We talk about just a few of the methods below, but there are many options out there. It’s important to note (as we mentioned before) that every person’s gut is different, so doing your own research and finding the options that sound right for you, and you alone, will be a critical part of your gut balance journey.
What You Eat
It only makes sense that what you put into your gut has a lot to do with your gut’s balance. When trying to find your balance, it’s important to try your best to determine what the body considers to be a “friend” versus an “enemy”. Although we all have different contents of the microbiota in our guts, I’ve consistently found that those who are focusing on balancing their gut typically consider:
- Sugar to be an enemy
- Fruits and veggies to be their gut’s friend
This is for the simple reason of how our gut reacts to those foods.
Sugar, when broken down, feeds the bad bacteria in our gut, allowing that bacteria to take over. Bad things can happen to us when our bad bacteria is in control, especially causing strong negative effects on our bodies. We can experience a drop in immune function, as well as a drop in metabolic processing ability.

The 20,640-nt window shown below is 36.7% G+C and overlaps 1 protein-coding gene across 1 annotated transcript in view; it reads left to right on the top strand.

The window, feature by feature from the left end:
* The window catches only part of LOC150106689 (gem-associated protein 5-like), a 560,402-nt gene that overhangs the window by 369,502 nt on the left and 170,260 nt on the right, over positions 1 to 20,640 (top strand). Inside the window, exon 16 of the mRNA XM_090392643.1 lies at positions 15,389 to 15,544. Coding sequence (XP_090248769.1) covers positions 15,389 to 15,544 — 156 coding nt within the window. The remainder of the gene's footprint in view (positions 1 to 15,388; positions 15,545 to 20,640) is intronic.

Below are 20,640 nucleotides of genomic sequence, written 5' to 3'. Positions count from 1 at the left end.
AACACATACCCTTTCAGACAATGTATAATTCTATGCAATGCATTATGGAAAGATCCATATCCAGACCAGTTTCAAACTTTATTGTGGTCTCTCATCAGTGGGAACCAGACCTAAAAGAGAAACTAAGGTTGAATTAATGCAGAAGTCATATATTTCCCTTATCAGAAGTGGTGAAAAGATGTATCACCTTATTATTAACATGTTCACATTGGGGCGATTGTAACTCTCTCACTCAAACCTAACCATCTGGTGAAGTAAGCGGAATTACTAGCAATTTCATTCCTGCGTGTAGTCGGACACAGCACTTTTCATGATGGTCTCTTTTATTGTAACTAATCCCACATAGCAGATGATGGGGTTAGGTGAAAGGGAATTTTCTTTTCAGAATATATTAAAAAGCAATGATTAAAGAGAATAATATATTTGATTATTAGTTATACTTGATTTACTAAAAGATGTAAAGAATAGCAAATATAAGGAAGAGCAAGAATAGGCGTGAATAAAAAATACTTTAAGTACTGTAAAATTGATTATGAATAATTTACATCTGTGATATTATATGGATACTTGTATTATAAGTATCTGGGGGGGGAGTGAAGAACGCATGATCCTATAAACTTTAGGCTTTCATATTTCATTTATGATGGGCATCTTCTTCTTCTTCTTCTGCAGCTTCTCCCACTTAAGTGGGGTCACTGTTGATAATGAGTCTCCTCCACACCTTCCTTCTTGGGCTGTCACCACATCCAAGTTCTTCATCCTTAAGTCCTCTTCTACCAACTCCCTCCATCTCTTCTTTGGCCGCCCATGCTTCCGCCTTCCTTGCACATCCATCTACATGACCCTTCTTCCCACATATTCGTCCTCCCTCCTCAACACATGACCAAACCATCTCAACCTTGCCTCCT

Fruits and veggies, on the other hand, give the good bacteria in our gut flora the fuel it needs to flourish!
Below are some types of foods that you might want to consider if gut health is a priority for you.
Probiotics are microorganisms that aid in the gastrointestinal processes of humans (and all animals, who knew?!)
There has been a recent surge in the food market relating to probiotics, and while talking about gut health, we found it important to note that not all probiotics are created equal. It is always a good idea to check the label of your foods for any additives that may be working against your gut.
(Editor’s note: One probiotic that I’ve been loving lately has been Good Day Chocolate. A delicious way to bring a sweet probiotic into my day.)
Pre-biotics are actually the foods that fuel our probiotics. Without these guys, your probiotics don’t perform their jobs at their highest level.
It’s important to know what foods to eat to feed your probiotics if you decide to try out these prebiotic-rich foods. Below is a great illustration that we love to use here at SST that shares which foods are considered rich in pre-biotics and will, therefore, healthfully fuel your system.
Possible Food Intolerances
One way to really piss off your gut balance is to eat something your body may be intolerable to – or, even worse, allergic to on any spectrum.
Some things to know about food intolerances: